Warning signs of collapsing public reason are readily apparent, particularly in the U.S. Yet distinguishing bluster and posing from what truly matters isn’t easy. Women and men have lived in intimate, enduring relationships with each other for as long as the human species has existed. Relationships between men and women truly matter. Cassie Jaye’s new film documentary, The Red Pill, provides a horrifying look at how lies, fraud, and anti-men bigotry at the highest levels of society have perverted ideals of gender equality and deeply damaged women and men’s relationships.
A Canadian Broadcasting Corporation (CBC) news report illustrates the extent of the problem. To understand The Red Pill and “the culture of men’s rights activism,” the CBC interviewed a professor of Women’s Studies at the University of Calgary. This news report thus drew together vitally important public institutions — a major broadcasting entity, a news report, and a professor at a public university. From the perspectives of many reasonable persons, the CBC “news report” was an outrage and a farce. It utterly misrepresented The Red Pill. The CBC failed to address serious issues affecting men and boys, and women and girls who care about men and boys and whose lives are intimately entangled with theirs.
To understand vitally important issues, you cannot count on leading public institutions to inform you. You must investigate for yourself. A good start is to watch The Red Pill. There are a wide array of options for buying, renting, or streaming The Red Pill. Watch it and learn about issues central to women and men’s relationships.
After you’ve watched The Red Pill, study how mainstream institutions currently work to advance ignorance and anti-men bigotry. Karen Straughan, a heroic and intellectually brilliant analyst of men’s issues, provides insightful commentary on the CBC news report. Paul Elam, who has worked tirelessly over the past decade raising consciousness about men being deprived of human rights, brings to the CBC news report justified anger and warranted mockery. Relative to the CBC and a professor at the University of Calgary, Karen Straughan and Paul Elam have very little institutional authority. Yet in reason and in sense of justice, they tower above many of today’s powerful institutional authorities.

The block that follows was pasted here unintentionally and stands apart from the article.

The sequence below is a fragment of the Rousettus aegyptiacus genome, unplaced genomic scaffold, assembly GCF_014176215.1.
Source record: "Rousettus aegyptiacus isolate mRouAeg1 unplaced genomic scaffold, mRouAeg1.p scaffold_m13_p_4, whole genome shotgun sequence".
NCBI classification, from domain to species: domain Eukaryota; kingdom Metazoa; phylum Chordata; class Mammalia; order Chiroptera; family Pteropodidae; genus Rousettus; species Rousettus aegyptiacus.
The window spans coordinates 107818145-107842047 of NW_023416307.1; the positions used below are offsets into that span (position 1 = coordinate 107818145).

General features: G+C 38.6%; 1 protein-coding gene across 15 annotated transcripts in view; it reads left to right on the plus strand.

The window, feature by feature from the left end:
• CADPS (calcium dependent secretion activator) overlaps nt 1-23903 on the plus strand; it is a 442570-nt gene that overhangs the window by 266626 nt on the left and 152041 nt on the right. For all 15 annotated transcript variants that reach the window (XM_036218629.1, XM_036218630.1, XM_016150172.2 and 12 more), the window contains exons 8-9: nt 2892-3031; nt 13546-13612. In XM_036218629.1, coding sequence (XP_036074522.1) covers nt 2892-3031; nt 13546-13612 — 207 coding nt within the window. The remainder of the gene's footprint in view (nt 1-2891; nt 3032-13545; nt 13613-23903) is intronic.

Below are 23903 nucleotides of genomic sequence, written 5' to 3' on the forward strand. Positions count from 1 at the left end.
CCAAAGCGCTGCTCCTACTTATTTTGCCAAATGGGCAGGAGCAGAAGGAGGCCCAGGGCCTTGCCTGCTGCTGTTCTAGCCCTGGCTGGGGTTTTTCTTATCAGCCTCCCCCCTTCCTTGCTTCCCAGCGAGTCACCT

The failure of the CBC news report seems to me to go deeper than Karen Staughan’s and Paul Elam’s critiques indicate. The University of Calgary professor emphasized that The Red Pill movie is “dangerous” and “scary.” Within the U.S. today, a woman merely stating to criminal justice authorities that she “feels afraid” of another person is enough to have that other person’s basic civil liberties suspended under domestic violence emergency law. In fact, the totalitarian regime of domestic violence emergency law is invoked an estimated 1.7 million times per year across circumstances that are far from any reasonable understanding of an emergency. In reality, claims that women are scared have already gutted the U.S. Constitution. The University of Calgary professor’s claim of being scared should be understood within the context of totalitarian suspension of basic civil rights and liberties.
Given that the commanding institutions of society are forcefully arrayed against them, justice-seekers depicted in The Red Pill show heart-warming moral courage. Harry Crouch, President of the National Coalition for Men, comes across as a quiet, modest, ordinary human being confronting extraordinarily difficult circumstances. Erin Pizzey, a pioneer in starting a domestic violence shelter for women, refused to demonize men and paid a heavy price for her basic human decency. Fred Hayward tells outrageous and poignant stories about his love for his son and how he lost him. While serving his country as a soldier, Carnell Smith was attacked with a fraudulent paternity claim. His country did nothing to help him. He has worked energetically to help his country to understand the injustice of paternity fraud. If civilization endures and advances, such men and women will be celebrated as social-justice heroes.
The Coalition to Create a White House Council on Boys & Men sponsored a screening of The Red Pill in Washington, DC, on March 7, 2017. In March, 2009, President Obama created to great acclaim a high-powered White House Council on Women and Girls. The need for a White House Council on Boys and Men is much greater. Yet creating one would generate not acclaim, but withering criticism from entrenched interests at the commanding heights of public life. Any smart president would be no more likely to create a White House Council on Boys and Men than any smart politician would challenge men not having equal reproductive rights and reproductive choice, anti-men sex discrimination in child custody and child support, the vastly disproportional incarceration of men, the predominance of violence against men, and many other major injustices in men’s lives.
Watching Cassie Jaye’s The Red Pill will raise your consciousness about injustices against men. It will also help you to understand just how badly leading public institutions are performing. Understanding truthfully where we are is a key step in moving forward.
[image] Mugshot of Martin Luther King Jr following his 1963 arrest in Birmingham, Alabama. Image thanks to Wikimedia Commons.
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